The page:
1. The Respondent states that the Redemptions were completed by Respondent at the request of former clients LL and SP, who advised him that there was some urgency to processing these transactions.
  1. The Respondent processed the Redemptions using IPC Order Entry Forms which he accessed through software called ScanTech and printed from ScanTech after he ceased to be registered with Furthermore, the Respondent used his former IPC representative code on the IPC Order Entry Forms, and used a signature guarantee stamp belonging to his former dealer.
  1. The Respondent processed the Redemptions directly through the mutual fund companies, and not through the accounts and facilities of PSC or IPC, which had the result of impairing the Members’ ability to supervise the Respondent’s trading activity
  1. By submitting the IPC Order Entry Forms using his former representative code, the Respondent wrongly represented to the mutual fund companies that he was registered as an Approved Person with IPC in order to facilitate the Redemptions outside of the accounts and facilities of IPC and PSC.
  1. We note that the egregious aspect of this conduct is contained in paragraph 13 above, namely, that the Respondent processed the Redemptions using IPC Order Entry Forms, using his former IPC representative code and a signature guarantee stamp belonging to his former dealer.

Nature of Misconduct

  1. The Respondent engaged in serious misconduct by engaging in off-book trading and circumventing the processes in place to ensure client protection and that a Member can supervise redemptions processed by the Respondent.
  1. In the recent case of Re Caicco, the MFDA Panel noted the following regarding the seriousness of a breach of MFDA Rule 1.1.1:
    1. It is important that persons approved by the MFDA conduct their securities transactions through a Member and with the Member’s consent.  The policy rationale underlying the prohibition on off-book business is that when transactions are carried out off a Member’s books, the Member loses its ability to supervise the transaction and to take responsibility for the suitability of the transaction for the investor.  The Rule protects both investors and Members.
    2. Patrick Pasquale Caicco (Re), MFDA File No. 201503
  1. In Re Laverdière, a Pacific Regional Council Panel stated the purpose of the Rule 1.1.1:
    1. MFDA Rule 1.1.1(a) is fundamental to the regulatory mandate of the MFDA.  An Approved Person must not trade in securities other than through the firm employing him/her, and the firm must have knowledge and consent to those business dealings.  The Rule enhances investor protection and strengthens public confidence in the Canadian Mutual Fund Industry, as it creates a regime whereby an approved person is only permitted to sell investment products that have first been approved for sale by the Member, and which are sold through the facilities of the member, thus ensuring the trading activity is subject to appropriate review and supervision.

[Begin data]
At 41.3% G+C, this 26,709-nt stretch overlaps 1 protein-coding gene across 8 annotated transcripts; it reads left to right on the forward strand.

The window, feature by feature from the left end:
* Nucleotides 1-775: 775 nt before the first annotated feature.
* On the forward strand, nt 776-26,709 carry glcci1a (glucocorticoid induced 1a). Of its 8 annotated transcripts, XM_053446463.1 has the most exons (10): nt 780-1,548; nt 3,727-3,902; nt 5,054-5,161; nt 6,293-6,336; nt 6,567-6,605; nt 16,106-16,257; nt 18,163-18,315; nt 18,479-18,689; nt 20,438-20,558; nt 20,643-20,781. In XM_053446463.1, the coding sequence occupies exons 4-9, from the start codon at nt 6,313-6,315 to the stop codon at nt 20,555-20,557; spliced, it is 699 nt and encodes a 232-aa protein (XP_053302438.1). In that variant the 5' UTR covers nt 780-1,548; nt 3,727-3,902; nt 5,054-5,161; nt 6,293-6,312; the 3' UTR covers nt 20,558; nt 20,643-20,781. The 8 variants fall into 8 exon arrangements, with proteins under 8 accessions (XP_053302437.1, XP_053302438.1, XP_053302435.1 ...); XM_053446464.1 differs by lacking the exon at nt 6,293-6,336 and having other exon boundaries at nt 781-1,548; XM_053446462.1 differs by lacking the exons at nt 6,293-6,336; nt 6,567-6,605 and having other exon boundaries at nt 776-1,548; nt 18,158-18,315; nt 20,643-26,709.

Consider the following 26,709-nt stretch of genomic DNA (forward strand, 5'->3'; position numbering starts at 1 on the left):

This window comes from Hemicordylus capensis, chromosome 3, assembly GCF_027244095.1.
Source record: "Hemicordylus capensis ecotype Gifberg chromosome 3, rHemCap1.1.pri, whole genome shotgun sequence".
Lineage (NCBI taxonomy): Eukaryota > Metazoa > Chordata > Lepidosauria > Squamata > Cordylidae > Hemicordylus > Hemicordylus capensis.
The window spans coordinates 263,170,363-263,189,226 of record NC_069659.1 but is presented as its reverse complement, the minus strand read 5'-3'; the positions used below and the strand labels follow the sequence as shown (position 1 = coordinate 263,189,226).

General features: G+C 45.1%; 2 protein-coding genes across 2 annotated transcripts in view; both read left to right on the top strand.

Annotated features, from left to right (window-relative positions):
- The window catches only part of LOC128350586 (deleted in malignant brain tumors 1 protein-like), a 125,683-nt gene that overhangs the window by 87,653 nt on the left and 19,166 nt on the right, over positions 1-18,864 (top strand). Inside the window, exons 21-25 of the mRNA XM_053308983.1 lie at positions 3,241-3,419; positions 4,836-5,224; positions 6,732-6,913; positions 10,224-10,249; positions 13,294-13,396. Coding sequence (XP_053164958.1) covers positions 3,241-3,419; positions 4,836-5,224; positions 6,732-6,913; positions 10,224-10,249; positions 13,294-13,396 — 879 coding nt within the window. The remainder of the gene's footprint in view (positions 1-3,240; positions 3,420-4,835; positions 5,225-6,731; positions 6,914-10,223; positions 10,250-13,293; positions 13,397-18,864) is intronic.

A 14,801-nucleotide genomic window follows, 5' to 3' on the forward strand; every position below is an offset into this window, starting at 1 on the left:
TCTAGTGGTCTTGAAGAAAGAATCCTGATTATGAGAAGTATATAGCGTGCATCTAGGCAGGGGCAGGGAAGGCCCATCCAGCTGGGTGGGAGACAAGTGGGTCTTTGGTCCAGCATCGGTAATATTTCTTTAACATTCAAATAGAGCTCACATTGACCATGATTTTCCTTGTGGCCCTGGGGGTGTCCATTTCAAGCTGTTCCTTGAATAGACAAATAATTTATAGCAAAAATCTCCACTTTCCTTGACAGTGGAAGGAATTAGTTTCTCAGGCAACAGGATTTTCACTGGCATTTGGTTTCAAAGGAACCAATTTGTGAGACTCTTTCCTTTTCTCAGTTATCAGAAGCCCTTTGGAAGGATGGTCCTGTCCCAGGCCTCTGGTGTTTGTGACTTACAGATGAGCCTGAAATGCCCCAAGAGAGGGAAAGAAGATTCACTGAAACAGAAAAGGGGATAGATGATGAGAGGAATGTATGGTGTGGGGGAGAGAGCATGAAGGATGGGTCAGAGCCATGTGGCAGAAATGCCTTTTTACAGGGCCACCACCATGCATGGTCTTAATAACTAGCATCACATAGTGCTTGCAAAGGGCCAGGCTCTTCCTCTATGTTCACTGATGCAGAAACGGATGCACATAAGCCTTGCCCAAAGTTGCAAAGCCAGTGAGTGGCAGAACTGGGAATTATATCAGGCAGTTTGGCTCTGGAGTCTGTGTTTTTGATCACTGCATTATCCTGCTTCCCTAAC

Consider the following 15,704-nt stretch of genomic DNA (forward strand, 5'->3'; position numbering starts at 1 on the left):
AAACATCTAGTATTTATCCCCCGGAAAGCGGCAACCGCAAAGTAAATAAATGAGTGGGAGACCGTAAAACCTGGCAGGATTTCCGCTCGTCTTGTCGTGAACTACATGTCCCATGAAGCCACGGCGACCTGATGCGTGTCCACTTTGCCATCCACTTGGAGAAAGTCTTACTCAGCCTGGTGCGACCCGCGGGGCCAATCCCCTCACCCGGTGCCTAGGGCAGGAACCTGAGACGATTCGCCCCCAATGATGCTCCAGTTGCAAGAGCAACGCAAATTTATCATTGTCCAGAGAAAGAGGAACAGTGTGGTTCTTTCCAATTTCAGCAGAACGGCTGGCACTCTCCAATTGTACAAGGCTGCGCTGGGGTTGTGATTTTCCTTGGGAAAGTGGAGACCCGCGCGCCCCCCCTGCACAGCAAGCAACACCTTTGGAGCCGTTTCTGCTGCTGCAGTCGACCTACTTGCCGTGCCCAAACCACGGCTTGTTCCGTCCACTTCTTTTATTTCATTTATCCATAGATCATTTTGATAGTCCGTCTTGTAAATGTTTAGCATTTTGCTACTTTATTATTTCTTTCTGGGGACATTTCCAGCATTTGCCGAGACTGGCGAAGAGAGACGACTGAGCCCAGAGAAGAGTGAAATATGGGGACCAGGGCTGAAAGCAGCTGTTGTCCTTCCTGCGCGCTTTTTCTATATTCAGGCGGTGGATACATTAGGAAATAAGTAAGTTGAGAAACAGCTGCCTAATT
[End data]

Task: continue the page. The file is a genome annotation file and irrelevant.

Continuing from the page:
2. Luc Marc André Laverdière, MFDA File No. 200936

Penalty Guidelines and Previous Decisions

  1. In the two cases that we were cited, namely Russell Chang (Re), MFDA File No. 201431 and David Ewart (Re), MFDA File No. 201528, the parties conceded that the circumstances are much graver there than the circumstances before us.
  1. The Penalty Guidelines are helpful and the proposed penalties are consistent with the Penalty Guidelines. The Penalty Guidelines suggest a minimum fine of $10,000.00 per offence for a violation of MFDA Rule 1.1.1 (“Off Book Trading”), and a minimum fine of $5,000.000 for a violation of MFDA 2.1.1 and 1.2.1 and 2.5.1 (Policy and Procedure) violation.  The proposed fine of $15,000.00 is in line with the penalty guideline minimums.  The amount takes into account that the Respondent fully co-operated, admitted the misconduct, and it is the first disciplinary action taken against him by the MFDA in his career in the industry.
  1. The proposed penalties by the parties are:
    1. the Respondent shall pay a fine in the amount of $15,000.00, pursuant to section 24.1.1(b) of By-law No. 1; and
    2. the Respondent shall pay costs in the amount of $2,500.00, pursuant to section 24.2 of By-law No. 1.
  1. The Hearing Panel is of the opinion that the penalties agreed upon by the parties are reasonable in all of the circumstances.

DATED: May 24, 2017

"Thomas R. Braidwood"

Thomas R. Braidwood

Chair


"Darlene Barker"

Darlene Barker

Industry Representative


"Susan Monk"

Susan Monk

Industry Representative